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It's not because you're doing more physically,

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it's that it's emotionally demanding.

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So this is what burnout looks like from the

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inside.

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Then you have vicarious or secondary

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traumatization that you experience because

you're talking to people who are traumatized.

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If you're talking to someone whose child has

died, they're traumatized.

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And this trauma can be transmitted to you.

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And that's where empathy is challenging,

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because empathy is a double edged sword.

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It's the thing that makes you a little bit

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more vulnerable, but also can make you a great

helper.

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And you have to find a way to be an emotional

relationship emotionally balanced in order to

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do this work without burning out.

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I call that the challenge of caring.

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And then we have moral distress.

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So in COVID, we had so many examples of this

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where people were triaging.

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When you have to make a decision about who to

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attend to in an emergency room, who to give

this life support to, some very difficult

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decisions were being made.

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And in general, when we feel like we're not

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doing enough, or our organization is not

providing the kind of care we want, or our

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team isn't doing very well with our patients,

that leads to moral distress, and that can

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lead to what I call helper secrets.

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All these experiences, this trifecta

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troubling, trifecta burnout, secondary

traumatization and moral distress can lead to

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people concealing their experience.

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Because I don't want others to know that I'm

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burned out.

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You're looking over at the other professional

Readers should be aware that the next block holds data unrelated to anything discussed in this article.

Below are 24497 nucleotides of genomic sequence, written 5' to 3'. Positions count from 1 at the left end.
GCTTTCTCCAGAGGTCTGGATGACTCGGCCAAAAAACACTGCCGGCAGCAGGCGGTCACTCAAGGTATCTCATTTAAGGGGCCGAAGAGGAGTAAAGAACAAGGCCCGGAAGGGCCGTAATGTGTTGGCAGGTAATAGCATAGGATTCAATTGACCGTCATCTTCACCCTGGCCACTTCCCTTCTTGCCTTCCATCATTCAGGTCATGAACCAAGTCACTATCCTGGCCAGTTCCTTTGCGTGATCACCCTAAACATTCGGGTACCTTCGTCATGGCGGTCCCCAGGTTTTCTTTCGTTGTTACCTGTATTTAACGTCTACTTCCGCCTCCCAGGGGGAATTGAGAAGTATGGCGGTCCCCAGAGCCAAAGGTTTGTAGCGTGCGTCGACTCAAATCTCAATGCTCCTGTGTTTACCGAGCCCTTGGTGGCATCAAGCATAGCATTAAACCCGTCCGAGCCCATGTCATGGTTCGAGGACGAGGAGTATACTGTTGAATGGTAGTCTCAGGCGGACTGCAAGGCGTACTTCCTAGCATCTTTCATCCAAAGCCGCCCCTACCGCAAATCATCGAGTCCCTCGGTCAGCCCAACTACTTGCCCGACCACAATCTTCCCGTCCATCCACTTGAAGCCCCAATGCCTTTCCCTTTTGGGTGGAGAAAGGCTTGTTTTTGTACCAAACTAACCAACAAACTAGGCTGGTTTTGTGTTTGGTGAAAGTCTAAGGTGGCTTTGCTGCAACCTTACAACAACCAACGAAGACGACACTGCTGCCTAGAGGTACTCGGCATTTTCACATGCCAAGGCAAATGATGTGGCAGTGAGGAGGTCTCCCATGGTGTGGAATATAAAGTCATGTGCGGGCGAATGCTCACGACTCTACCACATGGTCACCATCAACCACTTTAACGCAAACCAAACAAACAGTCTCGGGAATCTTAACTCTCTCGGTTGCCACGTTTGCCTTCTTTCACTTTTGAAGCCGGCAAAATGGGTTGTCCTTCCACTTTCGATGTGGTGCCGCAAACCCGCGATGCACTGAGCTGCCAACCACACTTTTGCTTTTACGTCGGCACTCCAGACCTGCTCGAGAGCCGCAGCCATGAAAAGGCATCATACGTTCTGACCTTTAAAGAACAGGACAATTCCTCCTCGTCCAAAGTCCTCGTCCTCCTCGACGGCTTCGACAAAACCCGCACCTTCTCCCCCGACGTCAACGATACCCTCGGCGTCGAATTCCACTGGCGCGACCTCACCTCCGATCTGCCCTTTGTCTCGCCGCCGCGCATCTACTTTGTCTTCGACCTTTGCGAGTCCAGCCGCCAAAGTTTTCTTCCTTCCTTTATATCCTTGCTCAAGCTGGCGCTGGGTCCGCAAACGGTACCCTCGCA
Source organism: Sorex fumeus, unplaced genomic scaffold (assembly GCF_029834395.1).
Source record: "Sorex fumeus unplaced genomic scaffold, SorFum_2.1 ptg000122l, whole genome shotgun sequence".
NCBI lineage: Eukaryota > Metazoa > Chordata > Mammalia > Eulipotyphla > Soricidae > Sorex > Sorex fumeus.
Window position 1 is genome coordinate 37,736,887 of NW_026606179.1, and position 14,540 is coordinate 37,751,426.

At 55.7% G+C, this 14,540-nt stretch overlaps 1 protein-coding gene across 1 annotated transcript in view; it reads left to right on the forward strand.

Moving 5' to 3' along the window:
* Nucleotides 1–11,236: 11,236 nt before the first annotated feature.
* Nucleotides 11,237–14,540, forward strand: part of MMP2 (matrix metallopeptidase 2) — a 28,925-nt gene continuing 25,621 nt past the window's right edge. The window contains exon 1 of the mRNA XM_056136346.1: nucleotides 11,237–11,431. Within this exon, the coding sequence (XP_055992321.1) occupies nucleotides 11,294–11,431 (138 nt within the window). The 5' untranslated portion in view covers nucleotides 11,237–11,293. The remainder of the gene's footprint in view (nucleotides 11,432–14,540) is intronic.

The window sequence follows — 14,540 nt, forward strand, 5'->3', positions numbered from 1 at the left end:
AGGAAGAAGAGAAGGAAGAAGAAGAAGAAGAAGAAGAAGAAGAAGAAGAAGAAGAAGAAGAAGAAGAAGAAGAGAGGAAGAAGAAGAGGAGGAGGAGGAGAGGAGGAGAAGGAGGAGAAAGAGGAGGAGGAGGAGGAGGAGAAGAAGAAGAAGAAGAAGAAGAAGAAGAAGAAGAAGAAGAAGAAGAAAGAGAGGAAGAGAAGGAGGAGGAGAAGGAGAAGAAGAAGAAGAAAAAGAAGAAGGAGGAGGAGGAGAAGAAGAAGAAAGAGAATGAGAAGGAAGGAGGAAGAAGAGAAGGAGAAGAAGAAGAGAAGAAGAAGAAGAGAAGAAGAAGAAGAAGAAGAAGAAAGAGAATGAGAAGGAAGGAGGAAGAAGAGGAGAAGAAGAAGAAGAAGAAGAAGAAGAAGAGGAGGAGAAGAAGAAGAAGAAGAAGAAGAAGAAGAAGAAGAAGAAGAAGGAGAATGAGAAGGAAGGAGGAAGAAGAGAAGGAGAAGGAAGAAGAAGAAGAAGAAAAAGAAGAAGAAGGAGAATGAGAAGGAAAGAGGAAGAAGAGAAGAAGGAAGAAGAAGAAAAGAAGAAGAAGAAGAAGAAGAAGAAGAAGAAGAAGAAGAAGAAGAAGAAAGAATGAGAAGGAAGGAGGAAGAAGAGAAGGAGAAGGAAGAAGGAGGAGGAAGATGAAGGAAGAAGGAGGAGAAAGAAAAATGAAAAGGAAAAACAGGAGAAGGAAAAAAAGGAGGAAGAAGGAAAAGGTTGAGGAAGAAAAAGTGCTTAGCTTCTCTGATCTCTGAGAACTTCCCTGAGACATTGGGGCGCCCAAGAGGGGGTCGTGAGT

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across the table and you say, they're doing so

well.

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They seem like they're in control and managing

this so well, and yet I'm feeling terrible.

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And that's what leads to many people leaving

the field.

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And undoubtedly those 100,000 nurses, many of

them were feeling the same thing.

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It's just not right for me.

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But if they had gotten the support they needed

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in those difficult moments, if they had an

organization in which they felt like their

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mission division process was in alignment with

the mission division process of their

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organization team and they got the support

they needed, I don't think they'd be burning

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out.

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Marylayo: Very true.

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So I want to come on to your book.

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You've written a book called The Helper's

Journey empathy, Compassion, and the Challenge

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of Caring, and that was written for

caregivers, and it won a Book of the Year

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award from the American Journal of Nursing.

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Can you tell me about that?

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Professor Larson: Yeah, it goes from the

inside out, if you will.

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It begins with the inner experiences, like

some of those we're talking about, what's our

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mission in the work?

How did we get here in the first place?

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Call those emission moments when we discover,

well, this is why I'm here.

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We don't have them every day necessarily, but

we learn from them.

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Well, this is what really brought me in.

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This is what can keep me in.

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This is what can nourish me and make me